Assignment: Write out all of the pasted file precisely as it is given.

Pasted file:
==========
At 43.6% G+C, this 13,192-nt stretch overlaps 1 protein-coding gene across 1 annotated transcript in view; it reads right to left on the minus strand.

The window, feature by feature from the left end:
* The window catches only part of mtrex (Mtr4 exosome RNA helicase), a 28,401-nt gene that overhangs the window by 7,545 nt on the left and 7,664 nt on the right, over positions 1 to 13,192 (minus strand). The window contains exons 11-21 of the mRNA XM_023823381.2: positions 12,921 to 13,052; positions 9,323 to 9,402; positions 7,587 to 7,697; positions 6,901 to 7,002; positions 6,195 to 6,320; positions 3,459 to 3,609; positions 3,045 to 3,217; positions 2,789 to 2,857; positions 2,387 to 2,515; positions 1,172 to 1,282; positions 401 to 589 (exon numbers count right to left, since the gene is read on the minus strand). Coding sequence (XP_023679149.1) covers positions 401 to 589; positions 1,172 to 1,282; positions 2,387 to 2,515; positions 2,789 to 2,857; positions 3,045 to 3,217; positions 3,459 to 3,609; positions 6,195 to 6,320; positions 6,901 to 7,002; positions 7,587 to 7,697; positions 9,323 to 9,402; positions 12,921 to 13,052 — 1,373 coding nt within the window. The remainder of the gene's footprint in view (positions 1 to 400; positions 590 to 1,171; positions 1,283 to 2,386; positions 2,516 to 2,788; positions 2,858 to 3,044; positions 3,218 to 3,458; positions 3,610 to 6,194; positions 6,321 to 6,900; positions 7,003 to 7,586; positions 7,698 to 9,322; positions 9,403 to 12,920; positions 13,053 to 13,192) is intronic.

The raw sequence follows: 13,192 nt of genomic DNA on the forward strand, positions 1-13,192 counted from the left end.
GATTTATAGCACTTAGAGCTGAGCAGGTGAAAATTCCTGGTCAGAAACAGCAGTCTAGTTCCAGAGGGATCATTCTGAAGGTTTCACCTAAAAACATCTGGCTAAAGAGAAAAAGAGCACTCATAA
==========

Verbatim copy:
At 43.6% G+C, this 13,192-nt stretch overlaps 1 protein-coding gene across 1 annotated transcript in view; it reads right to left on the minus strand.

The window, feature by feature from the left end:
* The window catches only part of mtrex (Mtr4 exosome RNA helicase), a 28,401-nt gene that overhangs the window by 7,545 nt on the left and 7,664 nt on the right, over positions 1 to 13,192 (minus strand). The window contains exons 11-21 of the mRNA XM_023823381.2: positions 12,921 to 13,052; positions 9,323 to 9,402; positions 7,587 to 7,697; positions 6,901 to 7,002; positions 6,195 to 6,320; positions 3,459 to 3,609; positions 3,045 to 3,217; positions 2,789 to 2,857; positions 2,387 to 2,515; positions 1,172 to 1,282; positions 401 to 589 (exon numbers count right to left, since the gene is read on the minus strand). Coding sequence (XP_023679149.1) covers positions 401 to 589; positions 1,172 to 1,282; positions 2,387 to 2,515; positions 2,789 to 2,857; positions 3,045 to 3,217; positions 3,459 to 3,609; positions 6,195 to 6,320; positions 6,901 to 7,002; positions 7,587 to 7,697; positions 9,323 to 9,402; positions 12,921 to 13,052 — 1,373 coding nt within the window. The remainder of the gene's footprint in view (positions 1 to 400; positions 590 to 1,171; positions 1,283 to 2,386; positions 2,516 to 2,788; positions 2,858 to 3,044; positions 3,218 to 3,458; positions 3,610 to 6,194; positions 6,321 to 6,900; positions 7,003 to 7,586; positions 7,698 to 9,322; positions 9,403 to 12,920; positions 13,053 to 13,192) is intronic.

The raw sequence follows: 13,192 nt of genomic DNA on the forward strand, positions 1-13,192 counted from the left end.
GATTTATAGCACTTAGAGCTGAGCAGGTGAAAATTCCTGGTCAGAAACAGCAGTCTAGTTCCAGAGGGATCATTCTGAAGGTTTCACCTAAAAACATCTGGCTAAAGAGAAAAAGAGCACTCATAA